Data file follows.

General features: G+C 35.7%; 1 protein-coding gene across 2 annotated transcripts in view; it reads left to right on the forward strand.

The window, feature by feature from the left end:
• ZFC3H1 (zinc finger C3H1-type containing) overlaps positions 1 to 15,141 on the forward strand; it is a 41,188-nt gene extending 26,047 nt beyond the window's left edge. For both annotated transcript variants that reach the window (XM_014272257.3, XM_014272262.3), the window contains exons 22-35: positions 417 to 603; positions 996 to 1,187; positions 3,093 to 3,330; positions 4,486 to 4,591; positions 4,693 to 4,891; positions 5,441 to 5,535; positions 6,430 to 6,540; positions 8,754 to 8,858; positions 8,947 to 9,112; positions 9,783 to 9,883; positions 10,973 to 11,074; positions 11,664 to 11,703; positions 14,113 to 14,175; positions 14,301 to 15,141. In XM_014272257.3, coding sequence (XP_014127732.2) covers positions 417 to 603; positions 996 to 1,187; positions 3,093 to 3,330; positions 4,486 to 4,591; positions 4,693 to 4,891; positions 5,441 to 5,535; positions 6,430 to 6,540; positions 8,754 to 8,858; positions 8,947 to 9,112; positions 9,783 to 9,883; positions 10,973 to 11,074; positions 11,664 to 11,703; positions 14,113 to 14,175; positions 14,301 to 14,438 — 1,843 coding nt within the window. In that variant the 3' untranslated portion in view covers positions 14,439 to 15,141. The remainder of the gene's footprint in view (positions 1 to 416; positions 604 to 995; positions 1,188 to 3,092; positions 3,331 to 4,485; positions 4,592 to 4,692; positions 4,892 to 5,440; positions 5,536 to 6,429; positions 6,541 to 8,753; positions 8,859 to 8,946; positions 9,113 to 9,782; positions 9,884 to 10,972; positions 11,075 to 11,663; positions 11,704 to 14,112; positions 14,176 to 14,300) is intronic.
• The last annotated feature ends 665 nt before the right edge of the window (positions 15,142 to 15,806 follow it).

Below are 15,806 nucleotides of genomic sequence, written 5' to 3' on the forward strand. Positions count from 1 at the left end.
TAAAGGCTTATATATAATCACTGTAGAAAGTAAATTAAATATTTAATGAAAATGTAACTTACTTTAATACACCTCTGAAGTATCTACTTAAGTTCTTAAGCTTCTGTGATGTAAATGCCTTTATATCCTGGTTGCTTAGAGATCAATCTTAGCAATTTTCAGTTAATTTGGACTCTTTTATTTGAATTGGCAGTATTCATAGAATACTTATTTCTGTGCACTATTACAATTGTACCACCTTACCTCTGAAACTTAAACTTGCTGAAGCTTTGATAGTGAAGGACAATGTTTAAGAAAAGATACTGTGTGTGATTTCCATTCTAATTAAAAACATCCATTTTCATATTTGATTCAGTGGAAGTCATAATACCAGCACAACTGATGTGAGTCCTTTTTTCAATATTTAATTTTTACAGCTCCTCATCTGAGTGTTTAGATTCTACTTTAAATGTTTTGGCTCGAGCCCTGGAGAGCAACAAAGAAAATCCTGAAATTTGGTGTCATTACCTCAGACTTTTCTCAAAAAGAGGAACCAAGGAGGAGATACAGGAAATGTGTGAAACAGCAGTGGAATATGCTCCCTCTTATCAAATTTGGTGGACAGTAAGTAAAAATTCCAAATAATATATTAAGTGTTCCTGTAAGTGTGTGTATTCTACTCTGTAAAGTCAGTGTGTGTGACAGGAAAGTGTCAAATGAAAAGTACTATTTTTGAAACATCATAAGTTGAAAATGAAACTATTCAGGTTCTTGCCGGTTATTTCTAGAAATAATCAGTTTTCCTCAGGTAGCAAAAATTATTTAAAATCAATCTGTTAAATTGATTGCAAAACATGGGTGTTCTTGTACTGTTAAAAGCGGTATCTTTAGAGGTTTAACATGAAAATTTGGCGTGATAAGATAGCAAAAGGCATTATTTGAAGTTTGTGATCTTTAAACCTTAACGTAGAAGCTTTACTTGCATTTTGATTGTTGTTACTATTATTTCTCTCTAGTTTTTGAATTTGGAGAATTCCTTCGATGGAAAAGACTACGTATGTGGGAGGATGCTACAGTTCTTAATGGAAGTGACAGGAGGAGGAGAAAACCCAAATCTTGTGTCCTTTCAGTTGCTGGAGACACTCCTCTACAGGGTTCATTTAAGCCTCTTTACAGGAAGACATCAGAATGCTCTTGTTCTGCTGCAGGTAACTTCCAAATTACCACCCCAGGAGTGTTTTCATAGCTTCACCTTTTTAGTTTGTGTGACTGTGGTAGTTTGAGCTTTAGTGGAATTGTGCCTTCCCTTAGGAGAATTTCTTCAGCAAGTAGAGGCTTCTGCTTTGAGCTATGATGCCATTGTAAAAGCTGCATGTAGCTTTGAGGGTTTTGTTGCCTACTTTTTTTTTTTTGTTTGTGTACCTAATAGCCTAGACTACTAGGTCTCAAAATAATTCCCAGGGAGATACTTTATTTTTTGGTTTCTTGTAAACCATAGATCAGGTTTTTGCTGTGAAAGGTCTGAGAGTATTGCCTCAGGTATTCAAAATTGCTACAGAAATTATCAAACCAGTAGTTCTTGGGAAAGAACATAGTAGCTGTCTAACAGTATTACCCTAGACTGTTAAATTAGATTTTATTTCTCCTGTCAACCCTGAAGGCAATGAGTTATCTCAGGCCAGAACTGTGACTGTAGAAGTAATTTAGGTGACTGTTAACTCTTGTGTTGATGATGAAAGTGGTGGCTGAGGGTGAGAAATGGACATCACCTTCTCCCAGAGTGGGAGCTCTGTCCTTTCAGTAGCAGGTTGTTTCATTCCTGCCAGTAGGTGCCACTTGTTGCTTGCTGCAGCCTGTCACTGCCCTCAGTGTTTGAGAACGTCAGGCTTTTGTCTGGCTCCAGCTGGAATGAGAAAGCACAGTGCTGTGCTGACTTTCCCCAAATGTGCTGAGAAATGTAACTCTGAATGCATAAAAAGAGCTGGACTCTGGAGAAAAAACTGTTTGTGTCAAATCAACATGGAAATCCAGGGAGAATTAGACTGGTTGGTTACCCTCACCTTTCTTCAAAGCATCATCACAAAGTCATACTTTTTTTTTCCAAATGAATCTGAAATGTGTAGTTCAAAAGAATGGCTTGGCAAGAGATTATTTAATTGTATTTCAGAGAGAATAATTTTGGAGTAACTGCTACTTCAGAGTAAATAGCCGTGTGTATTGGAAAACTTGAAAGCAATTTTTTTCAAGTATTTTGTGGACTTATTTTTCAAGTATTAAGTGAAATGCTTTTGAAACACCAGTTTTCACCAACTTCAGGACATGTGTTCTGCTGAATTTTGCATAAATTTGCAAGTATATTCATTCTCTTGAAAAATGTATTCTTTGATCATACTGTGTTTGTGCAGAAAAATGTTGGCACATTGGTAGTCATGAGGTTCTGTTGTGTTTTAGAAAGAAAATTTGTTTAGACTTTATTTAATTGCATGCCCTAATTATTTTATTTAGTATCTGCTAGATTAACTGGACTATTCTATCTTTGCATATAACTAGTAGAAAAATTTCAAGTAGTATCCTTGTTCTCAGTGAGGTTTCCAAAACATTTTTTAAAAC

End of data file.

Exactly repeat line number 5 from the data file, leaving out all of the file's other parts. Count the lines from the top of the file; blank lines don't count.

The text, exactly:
Below are 15,806 nucleotides of genomic sequence, written 5' to 3' on the forward strand. Positions count from 1 at the left end.